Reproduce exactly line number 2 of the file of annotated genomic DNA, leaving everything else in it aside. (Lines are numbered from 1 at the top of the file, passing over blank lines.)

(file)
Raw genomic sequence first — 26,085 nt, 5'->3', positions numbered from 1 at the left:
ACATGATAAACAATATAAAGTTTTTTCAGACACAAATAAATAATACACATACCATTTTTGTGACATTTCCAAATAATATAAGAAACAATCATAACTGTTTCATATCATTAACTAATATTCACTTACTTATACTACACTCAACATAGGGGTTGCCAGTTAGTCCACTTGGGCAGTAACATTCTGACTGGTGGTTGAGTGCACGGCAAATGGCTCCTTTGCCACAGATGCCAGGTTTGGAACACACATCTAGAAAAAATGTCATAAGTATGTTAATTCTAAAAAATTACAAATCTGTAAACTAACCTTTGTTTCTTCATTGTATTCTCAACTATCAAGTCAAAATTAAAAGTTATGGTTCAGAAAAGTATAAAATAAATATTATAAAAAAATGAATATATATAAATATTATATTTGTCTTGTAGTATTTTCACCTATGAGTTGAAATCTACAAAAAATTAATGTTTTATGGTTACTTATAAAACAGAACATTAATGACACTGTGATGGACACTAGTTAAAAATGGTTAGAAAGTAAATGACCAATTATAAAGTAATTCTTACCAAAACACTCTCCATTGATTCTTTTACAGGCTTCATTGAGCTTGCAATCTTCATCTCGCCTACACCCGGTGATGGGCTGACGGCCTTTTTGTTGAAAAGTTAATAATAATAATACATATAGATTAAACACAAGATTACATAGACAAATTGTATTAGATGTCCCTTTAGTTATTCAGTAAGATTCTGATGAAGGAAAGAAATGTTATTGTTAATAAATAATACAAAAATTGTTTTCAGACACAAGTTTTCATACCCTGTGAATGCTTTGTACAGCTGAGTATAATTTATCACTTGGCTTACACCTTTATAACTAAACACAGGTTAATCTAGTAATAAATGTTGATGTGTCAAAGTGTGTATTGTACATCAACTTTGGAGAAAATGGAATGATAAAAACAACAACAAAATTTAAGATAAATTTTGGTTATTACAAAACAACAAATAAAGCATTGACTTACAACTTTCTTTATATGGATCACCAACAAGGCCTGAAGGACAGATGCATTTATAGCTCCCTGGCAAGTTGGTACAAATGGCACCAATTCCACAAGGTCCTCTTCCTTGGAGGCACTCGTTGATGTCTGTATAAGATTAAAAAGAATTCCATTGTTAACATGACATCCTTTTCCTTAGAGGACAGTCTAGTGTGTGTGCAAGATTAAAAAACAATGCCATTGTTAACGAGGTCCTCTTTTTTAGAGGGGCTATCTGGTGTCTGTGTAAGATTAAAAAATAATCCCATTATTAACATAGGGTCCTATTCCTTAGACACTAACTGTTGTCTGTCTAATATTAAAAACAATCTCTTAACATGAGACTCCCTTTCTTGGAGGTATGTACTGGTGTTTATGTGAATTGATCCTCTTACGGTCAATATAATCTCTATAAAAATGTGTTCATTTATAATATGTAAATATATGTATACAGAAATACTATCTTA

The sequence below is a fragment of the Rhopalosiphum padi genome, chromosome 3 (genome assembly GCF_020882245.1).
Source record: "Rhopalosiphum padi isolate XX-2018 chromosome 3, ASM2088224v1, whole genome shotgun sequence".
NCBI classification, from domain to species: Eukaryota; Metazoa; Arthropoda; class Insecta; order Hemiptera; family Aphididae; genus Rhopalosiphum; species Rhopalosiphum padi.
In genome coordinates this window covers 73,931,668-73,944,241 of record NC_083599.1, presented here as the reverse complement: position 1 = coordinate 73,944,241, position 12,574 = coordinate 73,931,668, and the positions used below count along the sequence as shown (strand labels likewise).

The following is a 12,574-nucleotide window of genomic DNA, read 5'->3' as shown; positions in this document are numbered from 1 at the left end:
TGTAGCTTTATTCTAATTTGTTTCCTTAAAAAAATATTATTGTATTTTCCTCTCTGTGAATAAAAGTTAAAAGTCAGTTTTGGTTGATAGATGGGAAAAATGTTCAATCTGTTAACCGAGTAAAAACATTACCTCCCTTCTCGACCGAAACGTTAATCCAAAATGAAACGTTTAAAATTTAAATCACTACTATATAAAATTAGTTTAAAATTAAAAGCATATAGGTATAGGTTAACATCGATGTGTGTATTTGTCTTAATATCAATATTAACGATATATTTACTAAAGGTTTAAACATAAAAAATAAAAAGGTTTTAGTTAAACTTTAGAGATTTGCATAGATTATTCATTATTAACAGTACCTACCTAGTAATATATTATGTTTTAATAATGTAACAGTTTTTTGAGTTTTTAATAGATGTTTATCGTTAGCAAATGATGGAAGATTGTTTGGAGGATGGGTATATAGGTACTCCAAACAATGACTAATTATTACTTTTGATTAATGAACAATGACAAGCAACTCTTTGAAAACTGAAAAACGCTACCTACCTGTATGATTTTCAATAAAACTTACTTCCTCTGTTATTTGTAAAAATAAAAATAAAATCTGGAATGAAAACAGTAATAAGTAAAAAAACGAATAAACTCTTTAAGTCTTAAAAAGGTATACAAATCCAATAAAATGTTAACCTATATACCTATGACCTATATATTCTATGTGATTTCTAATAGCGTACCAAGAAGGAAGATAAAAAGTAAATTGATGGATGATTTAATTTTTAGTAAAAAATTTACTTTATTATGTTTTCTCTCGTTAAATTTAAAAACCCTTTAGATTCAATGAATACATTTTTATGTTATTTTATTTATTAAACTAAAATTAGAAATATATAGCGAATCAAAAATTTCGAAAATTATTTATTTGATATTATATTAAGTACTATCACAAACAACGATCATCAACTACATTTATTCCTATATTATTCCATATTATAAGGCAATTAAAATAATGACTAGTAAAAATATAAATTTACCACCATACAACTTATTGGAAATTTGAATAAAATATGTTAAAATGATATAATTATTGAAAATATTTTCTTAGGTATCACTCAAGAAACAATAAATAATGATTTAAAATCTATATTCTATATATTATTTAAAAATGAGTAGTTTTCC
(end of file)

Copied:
ACATGATAAACAATATAAAGTTTTTTCAGACACAAATAAATAATACACATACCATTTTTGTGACATTTCCAAATAATATAAGAAACAATCATAACTGTTTCATATCATTAACTAATATTCACTTACTTATACTACACTCAACATAGGGGTTGCCAGTTAGTCCACTTGGGCAGTAACATTCTGACTGGTGGTTGAGTGCACGGCAAATGGCTCCTTTGCCACAGATGCCAGGTTTGGAACACACATCTAGAAAAAATGTCATAAGTATGTTAATTCTAAAAAATTACAAATCTGTAAACTAACCTTTGTTTCTTCATTGTATTCTCAACTATCAAGTCAAAATTAAAAGTTATGGTTCAGAAAAGTATAAAATAAATATTATAAAAAAATGAATATATATAAATATTATATTTGTCTTGTAGTATTTTCACCTATGAGTTGAAATCTACAAAAAATTAATGTTTTATGGTTACTTATAAAACAGAACATTAATGACACTGTGATGGACACTAGTTAAAAATGGTTAGAAAGTAAATGACCAATTATAAAGTAATTCTTACCAAAACACTCTCCATTGATTCTTTTACAGGCTTCATTGAGCTTGCAATCTTCATCTCGCCTACACCCGGTGATGGGCTGACGGCCTTTTTGTTGAAAAGTTAATAATAATAATACATATAGATTAAACACAAGATTACATAGACAAATTGTATTAGATGTCCCTTTAGTTATTCAGTAAGATTCTGATGAAGGAAAGAAATGTTATTGTTAATAAATAATACAAAAATTGTTTTCAGACACAAGTTTTCATACCCTGTGAATGCTTTGTACAGCTGAGTATAATTTATCACTTGGCTTACACCTTTATAACTAAACACAGGTTAATCTAGTAATAAATGTTGATGTGTCAAAGTGTGTATTGTACATCAACTTTGGAGAAAATGGAATGATAAAAACAACAACAAAATTTAAGATAAATTTTGGTTATTACAAAACAACAAATAAAGCATTGACTTACAACTTTCTTTATATGGATCACCAACAAGGCCTGAAGGACAGATGCATTTATAGCTCCCTGGCAAGTTGGTACAAATGGCACCAATTCCACAAGGTCCTCTTCCTTGGAGGCACTCGTTGATGTCTGTATAAGATTAAAAAGAATTCCATTGTTAACATGACATCCTTTTCCTTAGAGGACAGTCTAGTGTGTGTGCAAGATTAAAAAACAATGCCATTGTTAACGAGGTCCTCTTTTTTAGAGGGGCTATCTGGTGTCTGTGTAAGATTAAAAAATAATCCCATTATTAACATAGGGTCCTATTCCTTAGACACTAACTGTTGTCTGTCTAATATTAAAAACAATCTCTTAACATGAGACTCCCTTTCTTGGAGGTATGTACTGGTGTTTATGTGAATTGATCCTCTTACGGTCAATATAATCTCTATAAAAATGTGTTCATTTATAATATGTAAATATATGTATACAGAAATACTATCTTA